The fallout of the ‘Sussex sit-down’ with Oprah shows limited progress since Princess Diana

The marriage of Prince Harry and Meghan Markle was hailed as a turning point for the British monarchy. Their wedding was lauded as a symbol of Britain’s multiculturalism that might drag the Royal Family kicking and screaming into the twenty-first century. Less than three years on following their dramatic exit from “the firm”, the Sussex’s interview with Oprah highlighted just how slow the British press and the monarchy have been when it comes to adapting to change.

Age is a significant factor in determining views towards the Royal Family. YouGov polling indicates that 48 per cent of those aged between 18 and 24 are more sympathetic towards the Sussex’s while 15 per cent side with the senior royals. Only 13 per cent of young British adults believe that Meghan and Harry have been treated fairly, with six in ten (61 per cent) stating that they believe that the Royal Family have acted unfairly. By contrast, half of those over the age of 65 stand by the actions towards them.

While older generations consider the Royal Family an institution of British identity, young Britons increasingly see the monarchy as a hangover from the heyday of the British Empire. To some, the Sussex’s interview was a damning account of the inner workings of the Royal Family; to others, it was an act of treason committed by a Prince against his own family.

The Sussexes have been branded hypocrites for courting the press despite earlier wishes for privacy, a luxury they were not afforded when the Daily Mail published their home address last year. Critics fail to recognise the difference between incessant hounding by gossip columns and a consensual interview intended to clear the air. Furthermore, the argument that the Sussex’s should ‘grin and bear it’ as Royals tend to do ignores the added racial element that comes with Meghan’s media coverage, nor does it justify the actions of the tabloid press who continue to demonstrate an abhorrent sense of entitlement when it come to the private lives of public figures. 

Following the interview, Piers Morgan, one of Meghan’s most forthright critics, proudly stated that he did not “believe a word she says,” and alleged that she invented a narrative of suicidal ideation out of desperation for the limelight. The Duchess of Sussex stands accused of lying and attention-seeking by a former journalist who was sacked for using fake photos and spent his six years on Good Morning Britain spouting vitriolic soundbites primed for Twitter controversy. 

Morgan’s distaste for the Sussex’s is nothing new. He had previously accused the couple of being “grasping, selfish, scheming Kardashian-wannabes.” Like many others, it seems that he arrived at Sunday’s interview with his mind clouded by baseless preconceptions.

Doubts were cast over the validity of claims regarding her own mental health and conversations discussing the skin colour of her child, while accusations raised against her went unquestioned. Yes, the allegations of bullying are deeply concerning, but they should not be used to discredit the issues raised during the interview.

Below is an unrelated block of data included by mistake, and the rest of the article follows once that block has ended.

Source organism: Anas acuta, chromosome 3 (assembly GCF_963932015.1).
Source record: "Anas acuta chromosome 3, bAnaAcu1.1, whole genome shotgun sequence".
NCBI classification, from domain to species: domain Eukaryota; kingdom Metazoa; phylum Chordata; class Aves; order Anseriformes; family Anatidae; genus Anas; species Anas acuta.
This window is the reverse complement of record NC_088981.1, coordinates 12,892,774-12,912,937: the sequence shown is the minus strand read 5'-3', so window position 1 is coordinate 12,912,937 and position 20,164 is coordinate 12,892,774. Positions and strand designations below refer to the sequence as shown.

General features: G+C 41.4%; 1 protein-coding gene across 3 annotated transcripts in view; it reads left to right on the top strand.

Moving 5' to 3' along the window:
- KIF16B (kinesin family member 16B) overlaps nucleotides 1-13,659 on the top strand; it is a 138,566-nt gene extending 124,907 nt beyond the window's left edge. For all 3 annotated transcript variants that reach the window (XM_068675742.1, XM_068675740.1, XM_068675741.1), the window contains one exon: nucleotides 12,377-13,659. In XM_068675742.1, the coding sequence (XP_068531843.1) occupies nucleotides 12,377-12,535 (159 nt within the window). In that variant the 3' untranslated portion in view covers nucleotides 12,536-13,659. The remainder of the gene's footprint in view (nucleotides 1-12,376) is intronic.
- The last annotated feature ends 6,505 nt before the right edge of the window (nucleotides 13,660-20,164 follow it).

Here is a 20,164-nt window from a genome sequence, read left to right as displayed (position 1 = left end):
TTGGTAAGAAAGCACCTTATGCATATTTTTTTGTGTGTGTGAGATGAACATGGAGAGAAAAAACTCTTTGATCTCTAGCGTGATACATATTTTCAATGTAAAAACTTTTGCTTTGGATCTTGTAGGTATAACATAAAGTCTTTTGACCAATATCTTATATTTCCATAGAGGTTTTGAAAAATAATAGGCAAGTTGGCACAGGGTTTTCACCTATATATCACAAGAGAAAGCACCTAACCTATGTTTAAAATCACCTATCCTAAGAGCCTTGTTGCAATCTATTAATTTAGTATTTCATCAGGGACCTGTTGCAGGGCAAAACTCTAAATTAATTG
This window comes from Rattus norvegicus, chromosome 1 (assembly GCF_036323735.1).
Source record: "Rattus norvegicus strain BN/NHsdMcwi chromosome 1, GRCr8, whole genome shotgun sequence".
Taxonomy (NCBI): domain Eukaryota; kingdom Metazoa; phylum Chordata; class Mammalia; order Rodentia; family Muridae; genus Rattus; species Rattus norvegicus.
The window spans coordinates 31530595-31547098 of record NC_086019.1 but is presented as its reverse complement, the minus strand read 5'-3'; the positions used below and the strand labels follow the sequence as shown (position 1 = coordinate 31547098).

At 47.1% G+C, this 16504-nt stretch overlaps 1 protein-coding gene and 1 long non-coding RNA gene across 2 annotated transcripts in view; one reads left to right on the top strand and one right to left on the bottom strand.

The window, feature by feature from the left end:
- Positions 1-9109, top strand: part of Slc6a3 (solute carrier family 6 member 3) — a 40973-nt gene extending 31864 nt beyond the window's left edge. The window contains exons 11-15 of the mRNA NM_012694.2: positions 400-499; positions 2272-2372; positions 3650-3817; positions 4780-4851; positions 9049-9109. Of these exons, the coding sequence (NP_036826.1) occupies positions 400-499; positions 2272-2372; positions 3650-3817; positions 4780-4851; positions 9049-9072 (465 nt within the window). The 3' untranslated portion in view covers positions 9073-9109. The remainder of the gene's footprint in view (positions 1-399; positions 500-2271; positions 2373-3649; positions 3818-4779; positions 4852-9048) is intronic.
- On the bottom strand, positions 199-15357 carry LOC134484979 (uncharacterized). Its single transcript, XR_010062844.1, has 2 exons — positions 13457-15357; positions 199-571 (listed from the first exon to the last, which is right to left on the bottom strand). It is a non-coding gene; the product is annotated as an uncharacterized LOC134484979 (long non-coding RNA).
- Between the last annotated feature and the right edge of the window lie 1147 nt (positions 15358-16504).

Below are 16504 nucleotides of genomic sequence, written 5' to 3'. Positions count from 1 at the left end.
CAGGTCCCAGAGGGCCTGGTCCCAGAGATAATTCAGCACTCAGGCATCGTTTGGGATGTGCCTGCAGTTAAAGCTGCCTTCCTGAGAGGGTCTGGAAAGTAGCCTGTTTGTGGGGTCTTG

Nevertheless, government minister Zac Goldsmith accused Harry of “blowing up his family” while ex-UKIP leader Nigel Farage labelled the Prince’s actions “despicable” and an act of “public betrayal”. Dissent such as this demonstrates the entrenched belief that the Royal Family have a duty to serve the public interest in all parts of their life. When Harry criticised the actions of his own family, a great number of the British public felt let down, with columnists more concerned about how the Sussex’s actions impact Britain’s global image than what their comments illustrate about our society.

These views are commonplace within the media. In spite of his departure from ITV following his comments on the Sussex’s, Piers Morgan looks primed to join the ranks of Andrew Neil’s newly announced GB News. Playing the part of a disgruntled gammon-faced Big Brother on the lamentably named ‘Wokewatch’, Morgan would be afforded ample space to incubate his animosities within his own self-serving echo chamber.

The fallout of this interview has shown how slow progress has been since the era of Princess Diana. Meghan’s soiree into Royal life is likely to further entrench the attitude that “the firm” are an institution whose sole function is to preserve their public image as a monolith of nationalism whose default response on all matters is, as Meghan puts it, “no comment”. 

Some comfort can, however, be taken in the knowledge that younger generations are less willing to blindly defend the royals. While the likes of Piers Morgan may slither their way back onto our screens, the days of staunch monarchism may be numbered. 

Image: Bruce Detorres via Flickr